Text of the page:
Whatever you do, don't discuss Kafka on your first date

WELL, how far should you go on a date? This column has never shrunk from big topics, so we have hired an international agony aunt, Aunt Mildred, for some advice.

Dear Aunt Mildred,

I recently took a girl out for a meal and half-way through she said to me: 'Be honest - are your intentions honourable in asking me out for this meal?' And I said to her: 'I'll be honest with you - no, they are not honourable. I have every intention of making you pay for your half of the meal, and then scarpering off afterwards without so much as a goodnight kiss.' So we laughed at this, and it sort of broke the ice, and we got on well after that. One thing led to another and the bill came and I made her pay her half and then scarpered off into the night without so much as a goodnight kiss. Now she rings up constantly asking me out for another meal and has even offered to pay for me. What should I do?

Aunt Mildred writes: The trouble is that if you let her pay for the meal, she is going to expect something in return. The price you may have to pay is that of friendship. This is sometimes referred to as 'date companionship'. Once you have started letting her pay for things, you will find her ringing up at all hours to have long chats, coming round to clean your flat, cooking things for you and suggesting books you might read. Before you go on another date, go to a solicitor and have a form drawn up stating your intentions.

Dear Aunt Mildred,

How will this help?

Aunt Mildred writes: It won't, but if you tell her what you have done, she will not overstep the boundaries.

Dear Aunt Mildred,

Recently I was at a girl's flat for a cup of coffee and one thing led to another, and before we knew it we were discussing Kafka's novels, and I said it was most unfair of Kafka to expect his father to like his writing as almost everything he wrote was a disguised condemnation of his father; it was a bit like Freud getting upset because his mother didn't like his theories on the Oedipus complex, and we were having a really constructive debate, when suddenly she burst out in a temper and said: 'Friendship, friendship, friendship, friendship] That's all you men ever think about] What I want is excitement, and four white horses, and a bottle of bubbly at dawn, and men fighting duels over me, and a bit of hotcha- cha, and parachutes falling out of the sky with boxes of chocolates tied to the end]' and then she asked me to go home. What should I have done?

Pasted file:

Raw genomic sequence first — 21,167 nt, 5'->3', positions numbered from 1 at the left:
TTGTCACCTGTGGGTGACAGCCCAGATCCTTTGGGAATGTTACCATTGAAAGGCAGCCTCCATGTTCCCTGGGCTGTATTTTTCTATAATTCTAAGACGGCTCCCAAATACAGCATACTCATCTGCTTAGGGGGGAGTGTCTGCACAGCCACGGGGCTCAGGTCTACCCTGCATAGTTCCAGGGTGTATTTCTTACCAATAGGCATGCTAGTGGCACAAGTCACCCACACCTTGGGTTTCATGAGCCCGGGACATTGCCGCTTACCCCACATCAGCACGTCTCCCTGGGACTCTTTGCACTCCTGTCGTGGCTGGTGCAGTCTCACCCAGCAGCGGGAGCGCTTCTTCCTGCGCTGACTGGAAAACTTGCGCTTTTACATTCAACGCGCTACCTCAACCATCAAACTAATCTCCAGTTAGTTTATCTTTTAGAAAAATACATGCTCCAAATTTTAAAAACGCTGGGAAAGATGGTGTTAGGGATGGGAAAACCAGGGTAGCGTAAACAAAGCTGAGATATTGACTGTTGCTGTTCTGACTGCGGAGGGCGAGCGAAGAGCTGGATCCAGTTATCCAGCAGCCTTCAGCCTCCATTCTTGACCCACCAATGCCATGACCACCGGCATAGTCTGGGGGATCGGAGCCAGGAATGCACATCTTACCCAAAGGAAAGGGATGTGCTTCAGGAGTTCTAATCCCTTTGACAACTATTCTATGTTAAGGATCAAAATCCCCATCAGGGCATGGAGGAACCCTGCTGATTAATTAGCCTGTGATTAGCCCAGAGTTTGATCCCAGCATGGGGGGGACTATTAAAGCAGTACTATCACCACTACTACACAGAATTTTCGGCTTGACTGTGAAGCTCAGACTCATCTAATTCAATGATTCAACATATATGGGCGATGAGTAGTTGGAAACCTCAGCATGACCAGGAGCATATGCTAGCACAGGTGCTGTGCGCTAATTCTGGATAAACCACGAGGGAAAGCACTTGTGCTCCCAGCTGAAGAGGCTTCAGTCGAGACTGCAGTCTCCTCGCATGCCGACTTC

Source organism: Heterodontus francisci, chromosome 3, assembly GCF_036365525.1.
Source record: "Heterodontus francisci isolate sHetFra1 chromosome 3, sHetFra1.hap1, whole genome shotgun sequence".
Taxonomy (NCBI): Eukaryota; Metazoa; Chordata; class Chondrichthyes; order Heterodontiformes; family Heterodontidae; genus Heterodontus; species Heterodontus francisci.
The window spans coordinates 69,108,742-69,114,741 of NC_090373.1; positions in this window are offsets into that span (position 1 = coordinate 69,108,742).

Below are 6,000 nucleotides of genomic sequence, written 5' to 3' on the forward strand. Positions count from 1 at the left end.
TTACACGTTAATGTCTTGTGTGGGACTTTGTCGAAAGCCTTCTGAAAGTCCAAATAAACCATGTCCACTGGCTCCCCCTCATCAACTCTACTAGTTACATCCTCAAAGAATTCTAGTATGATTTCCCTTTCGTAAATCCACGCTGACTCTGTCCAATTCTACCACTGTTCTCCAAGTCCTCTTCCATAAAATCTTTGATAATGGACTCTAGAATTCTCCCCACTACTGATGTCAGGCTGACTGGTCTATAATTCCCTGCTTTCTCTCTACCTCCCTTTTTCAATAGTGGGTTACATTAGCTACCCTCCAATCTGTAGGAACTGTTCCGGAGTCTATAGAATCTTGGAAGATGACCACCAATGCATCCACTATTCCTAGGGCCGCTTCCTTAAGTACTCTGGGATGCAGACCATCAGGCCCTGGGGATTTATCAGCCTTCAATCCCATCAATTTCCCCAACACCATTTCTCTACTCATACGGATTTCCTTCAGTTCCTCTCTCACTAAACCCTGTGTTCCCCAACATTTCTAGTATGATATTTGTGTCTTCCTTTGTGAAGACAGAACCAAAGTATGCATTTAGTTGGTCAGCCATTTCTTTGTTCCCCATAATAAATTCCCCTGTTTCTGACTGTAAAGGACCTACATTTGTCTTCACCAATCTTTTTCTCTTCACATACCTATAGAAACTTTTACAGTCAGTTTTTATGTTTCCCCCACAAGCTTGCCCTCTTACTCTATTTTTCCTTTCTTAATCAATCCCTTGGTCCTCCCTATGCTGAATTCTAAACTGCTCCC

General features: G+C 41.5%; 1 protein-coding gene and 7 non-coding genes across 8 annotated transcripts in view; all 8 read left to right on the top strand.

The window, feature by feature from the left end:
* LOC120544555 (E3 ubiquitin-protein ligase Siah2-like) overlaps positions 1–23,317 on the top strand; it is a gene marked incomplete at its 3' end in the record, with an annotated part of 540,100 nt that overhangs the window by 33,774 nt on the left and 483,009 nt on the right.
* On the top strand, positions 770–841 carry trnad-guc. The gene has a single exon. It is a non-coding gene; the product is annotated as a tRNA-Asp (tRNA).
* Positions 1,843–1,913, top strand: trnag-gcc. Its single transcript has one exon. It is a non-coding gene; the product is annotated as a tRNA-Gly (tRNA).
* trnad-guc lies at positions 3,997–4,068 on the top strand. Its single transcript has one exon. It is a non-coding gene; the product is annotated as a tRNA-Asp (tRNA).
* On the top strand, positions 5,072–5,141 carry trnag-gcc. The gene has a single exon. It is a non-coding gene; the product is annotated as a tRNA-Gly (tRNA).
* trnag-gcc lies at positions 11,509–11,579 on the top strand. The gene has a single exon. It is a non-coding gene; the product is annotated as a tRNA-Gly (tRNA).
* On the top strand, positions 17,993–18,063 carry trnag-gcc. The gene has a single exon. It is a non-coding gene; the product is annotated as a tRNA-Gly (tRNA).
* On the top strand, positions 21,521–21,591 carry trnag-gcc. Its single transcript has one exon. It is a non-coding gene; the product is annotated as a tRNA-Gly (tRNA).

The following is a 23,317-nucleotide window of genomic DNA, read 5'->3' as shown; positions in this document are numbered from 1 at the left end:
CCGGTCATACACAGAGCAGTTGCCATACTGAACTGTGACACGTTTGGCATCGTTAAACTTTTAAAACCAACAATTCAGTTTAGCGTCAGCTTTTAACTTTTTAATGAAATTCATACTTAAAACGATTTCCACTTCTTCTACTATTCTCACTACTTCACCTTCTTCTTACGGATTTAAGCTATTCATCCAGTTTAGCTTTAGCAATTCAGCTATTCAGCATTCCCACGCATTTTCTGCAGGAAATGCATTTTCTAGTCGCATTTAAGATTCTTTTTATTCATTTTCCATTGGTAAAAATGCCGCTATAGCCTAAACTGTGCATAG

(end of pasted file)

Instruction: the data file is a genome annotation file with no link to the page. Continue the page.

Aunt Mildred writes: Oh, dear. You have committed what is sometimes called 'date literary discussion'. This means that without asking a girl's permission, you have obliged her to think about the cosmic implications of some writer that you are keen on. Permissible with Roald Dahl or some such safe author, perhaps, but with Kafka we are getting on to intimate ground, and it is generally accepted that you should at all stages find out if the girl wants to talk about Kafka, or has read enough Kafka to warrant a conversation.

Dear Aunt Mildred,

I have been going steady with a boy for a year or two, but he has never asked me to his place for a meal till now; well, I have been there, and we've sort of had snacks, or a take-away, but we've never gone all the way, because I don't think it's right before marriage to let a boy do the cooking. Anyway, last week I finally let him cook me a meal, and half-way through he suddenly said he wanted to marry me and why didn't we have children together and his career at the bank was blossoming and what about it? And I stared down at my steak and broccoli and pommes lyonnaise and said, without thinking: 'This meat is too pink for my taste' and he went red and stormed off, and I haven't seen him since. Help]

Aunt Mildred writes: You are technically guilty of 'date criticism', which, when your opinion has not been asked for, can be highly offensive to the sensitive soul. I would now take him out to a restaurant, where you can talk things through without feeling threatened by the food.

Dear Aunt Mildred,

I first met my wife in 1949, in the days of rationing, and we used to do our courting in milk bars] After my National Service, we got married and had a lovely family of three children, and we now have nine grandchildren (and a great-grand-one on the way]) but our retirement days have been overshadowed by my wife suddenly announcing that she never intended to marry me and that she just got carried away by the glamour of going to milk bars. Now she is talking about a divorce. What should I do?

Aunt Mildred writes: Hmm. Sounds to me as if you are guilty of what we now call 'date marriage'. I suggest you get in touch with a good solicitor as soon as possible.